And we’ve known about their existence for some time now…
Clinton went on to wonder if aliens exist reasoning that with the size of the universe and the existence of other planets he “wouldn’t be surprised” if aliens one day visited earth.
Many people will be surprised that the Catholic Church has a strong interest in the life of outer space. With her own observatory based at the papal summer residence of Castel Gandolfo, the Vatican encourages the study of the cosmos. The Catholic star gazers are also involved in the Mount Graham International observatory in the United States, and the priestly astronomers have links with Pope Francis.
The director of the observatory is Father Jose Gabriel Funes–not only a fellow Jesuit, but a fellow Argentinian. An adjunct scholar of the observatory, Fr Michal Heller, won the Templeton Prize for progress in religion in 2008, and the George van Biesbroeck prize for achievements in astronomy was awarded in 2010 to the observatory’s former director, Fr George Coyne.
The Catholic Church has had an interest in astronomy for a long time. In 1582, for example, the Gregorian Calendar, which is now used worldwide was calculated by a Jesuit Christoph Clavius. The observatory was been re-located over the years and the Vatican’s involvement in the international observatory, as well as the eminence of her priest scientists, is a reminder that the Catholic Church is not anti-science or opposed to scientific exploration and discovery.
Does that include SETI – the Search for Extraterrestrial Intelligence? Yes it does. Just last month the Vatican teamed up with the University of Arizona to host a conference in Tuscon for over 200 scientists. Headlined, “The Search for Life Beyond the Solar System: Exoplanets, Biosignature & Instruments”. The conference explored the technical challenges of finding and imaging exoplanets and identifying biosignatures in the atmospheres of far-flung worlds.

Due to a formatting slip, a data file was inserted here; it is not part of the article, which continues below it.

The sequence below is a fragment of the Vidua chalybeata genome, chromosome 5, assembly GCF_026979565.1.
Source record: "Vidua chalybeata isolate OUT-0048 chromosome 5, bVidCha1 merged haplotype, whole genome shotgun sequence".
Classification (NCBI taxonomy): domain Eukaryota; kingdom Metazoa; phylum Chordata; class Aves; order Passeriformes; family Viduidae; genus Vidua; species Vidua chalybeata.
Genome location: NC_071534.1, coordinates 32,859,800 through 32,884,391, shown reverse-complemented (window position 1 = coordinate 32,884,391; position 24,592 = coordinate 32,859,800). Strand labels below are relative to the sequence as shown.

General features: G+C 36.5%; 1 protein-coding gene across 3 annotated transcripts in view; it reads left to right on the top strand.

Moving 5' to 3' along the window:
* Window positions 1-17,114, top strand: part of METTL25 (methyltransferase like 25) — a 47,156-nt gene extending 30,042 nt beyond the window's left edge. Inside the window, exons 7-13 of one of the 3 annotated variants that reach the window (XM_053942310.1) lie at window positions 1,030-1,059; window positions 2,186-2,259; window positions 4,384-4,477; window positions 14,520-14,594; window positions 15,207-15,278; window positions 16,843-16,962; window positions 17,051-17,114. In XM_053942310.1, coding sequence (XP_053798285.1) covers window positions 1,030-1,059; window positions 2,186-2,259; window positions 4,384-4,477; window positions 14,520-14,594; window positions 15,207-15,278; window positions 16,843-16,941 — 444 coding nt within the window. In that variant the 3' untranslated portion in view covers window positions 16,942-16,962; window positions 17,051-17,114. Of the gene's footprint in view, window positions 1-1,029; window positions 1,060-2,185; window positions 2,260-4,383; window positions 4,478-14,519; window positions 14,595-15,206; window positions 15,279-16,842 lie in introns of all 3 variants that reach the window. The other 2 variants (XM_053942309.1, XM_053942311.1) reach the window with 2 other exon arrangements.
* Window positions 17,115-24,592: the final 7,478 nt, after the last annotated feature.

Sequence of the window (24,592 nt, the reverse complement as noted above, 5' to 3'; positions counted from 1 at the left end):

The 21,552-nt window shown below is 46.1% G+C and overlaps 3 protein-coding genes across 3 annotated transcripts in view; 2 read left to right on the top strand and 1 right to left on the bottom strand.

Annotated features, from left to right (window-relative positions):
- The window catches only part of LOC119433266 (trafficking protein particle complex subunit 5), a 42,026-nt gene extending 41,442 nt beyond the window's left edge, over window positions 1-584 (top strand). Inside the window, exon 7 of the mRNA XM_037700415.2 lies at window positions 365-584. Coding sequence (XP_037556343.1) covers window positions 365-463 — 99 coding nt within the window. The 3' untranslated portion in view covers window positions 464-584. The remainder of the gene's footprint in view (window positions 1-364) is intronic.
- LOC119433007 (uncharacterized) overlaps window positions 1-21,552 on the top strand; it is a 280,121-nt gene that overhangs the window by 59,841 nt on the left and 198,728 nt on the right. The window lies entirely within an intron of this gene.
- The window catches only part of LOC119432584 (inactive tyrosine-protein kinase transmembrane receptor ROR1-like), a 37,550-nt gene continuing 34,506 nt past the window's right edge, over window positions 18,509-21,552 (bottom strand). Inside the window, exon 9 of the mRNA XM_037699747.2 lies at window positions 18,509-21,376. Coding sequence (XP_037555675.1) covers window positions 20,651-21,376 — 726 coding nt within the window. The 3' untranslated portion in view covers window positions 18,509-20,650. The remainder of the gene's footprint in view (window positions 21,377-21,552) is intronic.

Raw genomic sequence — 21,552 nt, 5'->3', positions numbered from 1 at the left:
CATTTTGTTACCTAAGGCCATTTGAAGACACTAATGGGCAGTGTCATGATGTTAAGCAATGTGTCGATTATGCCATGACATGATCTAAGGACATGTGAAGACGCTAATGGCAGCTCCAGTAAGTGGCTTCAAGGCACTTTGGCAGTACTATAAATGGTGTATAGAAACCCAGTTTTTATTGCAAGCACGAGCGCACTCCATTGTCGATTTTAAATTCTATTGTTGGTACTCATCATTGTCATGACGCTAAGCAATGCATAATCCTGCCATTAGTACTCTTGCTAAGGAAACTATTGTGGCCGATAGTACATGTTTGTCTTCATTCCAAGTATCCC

Will we discover intelligent life on other planets? Perhaps. The question raises not only further scientific questions, but further theological questions. Would alien creatures have souls or would they be in the category of animals? If they have souls would they be like humans with the choice of immortality or would they be of a completely different order of soul, mind and intelligence?
This purely physical approach to the question is itself, extremely limited. In fact there are many more possibilities once we move beyond merely physical realms of existence. While we explore outer space, humans have also always explored “inner space”–what might be called the spiritual realm. This is a realm that is invisible to the human senses, but nevertheless very real.
Once we open our minds to the possibility of non-physical dimensions of reality, the Catholic faith definitely affirms the existence of what might be termed extra terrestrial intelligence. These alien beings are exist outside the boundaries of our physical perception while having the power to interact with physicality. Traditionally these alien intelligences have been called angels. The angels that have fallen into evil and are opposed to God are called demons. Down through history, mystics, visionaries and those with psychic gifts have recounted their encounters with these non-human intelligent beings.
The Catholic answer to Mr Clinton is therefore, “We’re searching the heavens with the tools of science, but we’re already aware that aliens have been with us from the beginning. They’re called angels and demons, and not only are they here, but they’re involved in human affairs, and furthermore– it matters which ones you side with."
Fr. Dwight Longenecker’s latest book is The Romance of Religion–Fighting for Goodness, Truth and Beauty. Visit his blog, browse his books and be in touch at dwightlongenecker.com
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